How can I start a babysitting club

“The Baby-Sitters Club”: series stars are finally wearing socks at home

There are few series with twelve- and 13-year-olds in the lead roles - “The Baby-Sitters Club” fills the gap.

In US series, the characters always wear shoes at home, they even sit on the bed in shoes. When friends Kristy, Mary-Anne, Claudia, Stacey and Dawn meet in Claudia's room in “The Baby-Sitters-Club”, they wear socks, tights or slippers. The Netflix series pays attention to details. This can also be seen in the furnishings in the youth rooms, but above all in the excellent cast of girls.

Each of the five twelve to thirteen-year-olds, from whose perspective the series alternately tells, is different and yet does not look like it was designed on the drawing board to appeal to a broad target group. Stacey (Shay Rudolph), for example, is interested in fashion and boys - and she loves math and has diabetes. When boyish Kristy (Sophie Grace) tries to annoy her mother ("Clueless" star Alicia Silverstone), she accuses her of not being feminist enough. It is Kristy's idea to found the babysitting club of the same name. The girls in the coming-of-age story develop personally through their jobs. Gay fathers, blended families, trans girls and sick grandparents are also told in an unusually casual and natural way.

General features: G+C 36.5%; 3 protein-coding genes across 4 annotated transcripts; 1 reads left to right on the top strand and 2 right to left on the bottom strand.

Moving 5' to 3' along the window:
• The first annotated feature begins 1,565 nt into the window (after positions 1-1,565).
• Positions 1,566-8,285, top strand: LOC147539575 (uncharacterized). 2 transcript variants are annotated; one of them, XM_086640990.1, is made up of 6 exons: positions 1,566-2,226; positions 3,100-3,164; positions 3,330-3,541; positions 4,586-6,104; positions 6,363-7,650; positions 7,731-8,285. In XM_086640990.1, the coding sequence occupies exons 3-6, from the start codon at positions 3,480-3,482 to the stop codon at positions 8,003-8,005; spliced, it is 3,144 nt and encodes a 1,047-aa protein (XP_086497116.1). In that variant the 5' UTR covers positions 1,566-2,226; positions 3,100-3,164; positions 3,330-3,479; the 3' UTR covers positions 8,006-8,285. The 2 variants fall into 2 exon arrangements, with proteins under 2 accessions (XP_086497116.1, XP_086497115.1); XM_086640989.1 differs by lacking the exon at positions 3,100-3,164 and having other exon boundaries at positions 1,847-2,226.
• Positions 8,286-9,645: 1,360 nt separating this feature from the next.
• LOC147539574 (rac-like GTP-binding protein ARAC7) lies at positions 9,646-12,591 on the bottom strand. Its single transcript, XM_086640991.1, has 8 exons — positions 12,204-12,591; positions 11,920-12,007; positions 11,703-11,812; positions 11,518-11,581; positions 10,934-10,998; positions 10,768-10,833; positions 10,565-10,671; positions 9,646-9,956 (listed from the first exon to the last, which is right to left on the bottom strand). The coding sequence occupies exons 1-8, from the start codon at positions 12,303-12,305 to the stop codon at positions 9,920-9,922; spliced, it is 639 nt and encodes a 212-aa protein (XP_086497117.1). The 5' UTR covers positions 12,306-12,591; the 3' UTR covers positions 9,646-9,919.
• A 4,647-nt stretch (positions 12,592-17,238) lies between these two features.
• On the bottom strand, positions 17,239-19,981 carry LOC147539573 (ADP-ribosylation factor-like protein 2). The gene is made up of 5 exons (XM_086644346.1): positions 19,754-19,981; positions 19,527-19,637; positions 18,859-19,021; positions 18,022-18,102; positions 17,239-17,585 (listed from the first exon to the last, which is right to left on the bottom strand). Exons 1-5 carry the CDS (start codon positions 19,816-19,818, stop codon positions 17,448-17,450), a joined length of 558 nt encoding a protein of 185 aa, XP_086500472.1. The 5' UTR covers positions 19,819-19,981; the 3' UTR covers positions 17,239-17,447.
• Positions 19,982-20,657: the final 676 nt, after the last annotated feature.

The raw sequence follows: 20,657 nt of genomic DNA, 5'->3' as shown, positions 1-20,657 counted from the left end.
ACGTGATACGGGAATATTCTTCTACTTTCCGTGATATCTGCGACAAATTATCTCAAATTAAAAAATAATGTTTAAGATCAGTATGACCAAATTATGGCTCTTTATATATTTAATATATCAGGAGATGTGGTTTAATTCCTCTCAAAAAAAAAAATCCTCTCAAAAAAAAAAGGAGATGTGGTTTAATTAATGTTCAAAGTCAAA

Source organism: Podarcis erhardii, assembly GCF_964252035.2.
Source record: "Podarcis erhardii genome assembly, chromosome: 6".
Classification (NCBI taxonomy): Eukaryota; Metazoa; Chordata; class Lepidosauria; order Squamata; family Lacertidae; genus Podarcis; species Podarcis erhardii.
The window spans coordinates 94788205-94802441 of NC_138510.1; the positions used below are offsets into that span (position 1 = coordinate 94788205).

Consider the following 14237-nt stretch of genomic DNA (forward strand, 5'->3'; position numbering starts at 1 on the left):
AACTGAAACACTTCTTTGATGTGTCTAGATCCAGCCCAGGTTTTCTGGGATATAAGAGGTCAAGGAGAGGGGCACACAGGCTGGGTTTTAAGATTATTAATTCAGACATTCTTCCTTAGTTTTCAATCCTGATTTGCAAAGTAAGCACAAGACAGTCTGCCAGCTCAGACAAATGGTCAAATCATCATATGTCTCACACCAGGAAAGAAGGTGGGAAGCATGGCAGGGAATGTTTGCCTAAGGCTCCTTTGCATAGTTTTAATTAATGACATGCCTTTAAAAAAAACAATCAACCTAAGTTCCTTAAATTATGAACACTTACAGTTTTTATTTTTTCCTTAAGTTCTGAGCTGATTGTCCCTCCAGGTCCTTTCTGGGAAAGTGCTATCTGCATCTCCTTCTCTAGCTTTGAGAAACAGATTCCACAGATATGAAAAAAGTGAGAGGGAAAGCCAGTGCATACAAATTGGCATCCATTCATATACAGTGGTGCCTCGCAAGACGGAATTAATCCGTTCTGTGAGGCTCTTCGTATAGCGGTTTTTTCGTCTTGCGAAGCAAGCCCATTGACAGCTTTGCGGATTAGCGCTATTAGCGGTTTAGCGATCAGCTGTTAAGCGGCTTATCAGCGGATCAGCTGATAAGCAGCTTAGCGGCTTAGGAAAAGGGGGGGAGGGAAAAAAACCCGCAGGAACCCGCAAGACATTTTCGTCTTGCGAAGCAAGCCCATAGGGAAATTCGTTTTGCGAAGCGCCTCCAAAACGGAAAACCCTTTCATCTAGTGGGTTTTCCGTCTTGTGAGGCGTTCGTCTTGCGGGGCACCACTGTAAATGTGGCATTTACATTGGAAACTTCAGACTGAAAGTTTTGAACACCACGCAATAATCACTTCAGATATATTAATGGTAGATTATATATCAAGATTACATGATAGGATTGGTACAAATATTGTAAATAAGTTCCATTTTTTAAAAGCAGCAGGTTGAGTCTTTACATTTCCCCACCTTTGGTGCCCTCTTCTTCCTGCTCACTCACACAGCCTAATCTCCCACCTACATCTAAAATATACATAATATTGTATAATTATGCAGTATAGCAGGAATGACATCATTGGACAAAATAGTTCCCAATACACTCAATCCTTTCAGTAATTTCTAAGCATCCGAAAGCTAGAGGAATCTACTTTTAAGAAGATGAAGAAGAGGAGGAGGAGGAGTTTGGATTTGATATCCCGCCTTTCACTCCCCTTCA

The book template looks very topical

You don't feel the age of Ann M. Martin's original book, which was published from 1986 to 2000. “The Baby-Sitters Club” seems very topical and fills a gap (for girls): There are few series with “tweens”, children between ten and 13, in the lead roles - and when they do, they are more intended for adults, like them creepy mystery series "Stranger Things". Age would provide enough material for stories. Head and body change drastically, as do friendships: Some are already interested in romantic relationships, others feel overwhelmed by them. The series also succeeds in depicting such differences without becoming overly dramatic or cheesy.

But the adorable series has one weakness: "The Baby-Sitters Club" is set - like so many other formats - in one of these similar-looking American suburbs, where well-kept single-family homes are lined up, the privileged youngsters wear designer clothes and get SUVs for free. Perhaps that is why the heroes of such series wear shoes around the house so often: Somewhere there is an (invisible) good spirit who cleans up the dirt.

("Die Presse", print edition, July 13th, 2020)